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My son loved Touch-a-Truck. There were dozens of trucks to climb onto and into and around.

It was his own personal nirvana.

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My daughter loved Touch-a-Truck for about 30 minutes and then spent the rest of the day riding around in the stroller.

She was a bit of a pill that day. Complaining. Whining. Disinterested. Wanting to go home. The stroller was the only thing that appeased her.

It transformed her from annoying to blissful.

And while she looked a little ridiculous stuffed inside, I kind of loved it, too.

Clara won’t fit in the stroller for much longer. She barely fits now. Before I know it, my days of pushing my little girl around fairgrounds and zoos and amusement parks will be over, and I will yearn for a time when that is not true.

In fact, that day at Touch-a-Truck may have been the last time that my daughter ever climbs into our stroller again. It may have been the last time that I ever get to push my little girl around. I try to be cognizant of those possible last moments. I try to remain aware of the tragedy of time so these occasions don’t pass by unnoticed and unmarked.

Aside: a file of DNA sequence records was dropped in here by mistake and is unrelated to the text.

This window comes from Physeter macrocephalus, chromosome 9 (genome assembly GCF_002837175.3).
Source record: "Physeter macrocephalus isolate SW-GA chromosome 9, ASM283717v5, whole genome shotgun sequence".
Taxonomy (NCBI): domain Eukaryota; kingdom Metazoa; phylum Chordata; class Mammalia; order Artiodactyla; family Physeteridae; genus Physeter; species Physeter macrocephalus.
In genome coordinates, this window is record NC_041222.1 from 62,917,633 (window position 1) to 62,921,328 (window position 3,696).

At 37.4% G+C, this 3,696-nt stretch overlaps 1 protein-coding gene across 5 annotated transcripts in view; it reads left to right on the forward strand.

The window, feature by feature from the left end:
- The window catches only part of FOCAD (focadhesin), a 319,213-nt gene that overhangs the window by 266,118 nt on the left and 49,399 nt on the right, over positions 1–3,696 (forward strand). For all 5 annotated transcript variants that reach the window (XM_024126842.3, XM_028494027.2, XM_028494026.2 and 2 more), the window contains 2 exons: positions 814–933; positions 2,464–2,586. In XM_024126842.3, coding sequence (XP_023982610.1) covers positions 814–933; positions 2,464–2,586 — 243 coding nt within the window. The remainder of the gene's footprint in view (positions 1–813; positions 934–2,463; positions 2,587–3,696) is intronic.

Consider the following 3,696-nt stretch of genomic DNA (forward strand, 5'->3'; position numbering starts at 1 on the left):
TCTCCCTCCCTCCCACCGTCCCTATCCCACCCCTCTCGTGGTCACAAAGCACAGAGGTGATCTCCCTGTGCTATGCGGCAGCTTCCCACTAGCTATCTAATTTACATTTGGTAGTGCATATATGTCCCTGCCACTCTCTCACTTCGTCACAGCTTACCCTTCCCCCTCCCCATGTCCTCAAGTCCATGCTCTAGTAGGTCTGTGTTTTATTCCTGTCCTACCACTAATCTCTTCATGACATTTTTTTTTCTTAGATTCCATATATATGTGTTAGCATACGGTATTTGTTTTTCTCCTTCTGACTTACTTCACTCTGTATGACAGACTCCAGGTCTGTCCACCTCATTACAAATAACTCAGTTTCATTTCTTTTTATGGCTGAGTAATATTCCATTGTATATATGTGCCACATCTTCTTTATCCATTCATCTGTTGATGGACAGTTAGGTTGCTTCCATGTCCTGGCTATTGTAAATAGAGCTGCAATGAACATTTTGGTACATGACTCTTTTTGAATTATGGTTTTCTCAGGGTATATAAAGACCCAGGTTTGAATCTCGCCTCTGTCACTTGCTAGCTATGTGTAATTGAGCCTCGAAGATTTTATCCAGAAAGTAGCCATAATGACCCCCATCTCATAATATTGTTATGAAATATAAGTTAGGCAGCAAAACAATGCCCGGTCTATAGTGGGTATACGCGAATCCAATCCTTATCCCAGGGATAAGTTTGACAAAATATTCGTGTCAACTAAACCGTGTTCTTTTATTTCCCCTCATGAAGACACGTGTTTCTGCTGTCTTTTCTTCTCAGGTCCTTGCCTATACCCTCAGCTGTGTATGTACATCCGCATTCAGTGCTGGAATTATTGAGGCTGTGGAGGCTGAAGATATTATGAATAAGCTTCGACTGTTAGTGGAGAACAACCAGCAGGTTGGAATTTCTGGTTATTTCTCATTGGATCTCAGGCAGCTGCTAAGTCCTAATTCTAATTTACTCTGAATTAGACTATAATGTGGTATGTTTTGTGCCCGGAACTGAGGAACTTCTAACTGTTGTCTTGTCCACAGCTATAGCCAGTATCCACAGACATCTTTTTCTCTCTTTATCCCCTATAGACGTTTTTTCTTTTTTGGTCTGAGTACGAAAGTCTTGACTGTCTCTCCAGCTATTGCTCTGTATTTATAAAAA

I thought about all of this and more as I pushed my daughter around those trucks and tractors and rally cars that day. I tried to soak it all in. Capture every moment in my mind. Record every detail. Live in the moment.

I tried not to be sad about the fact that my little girl isn’t so little anymore.

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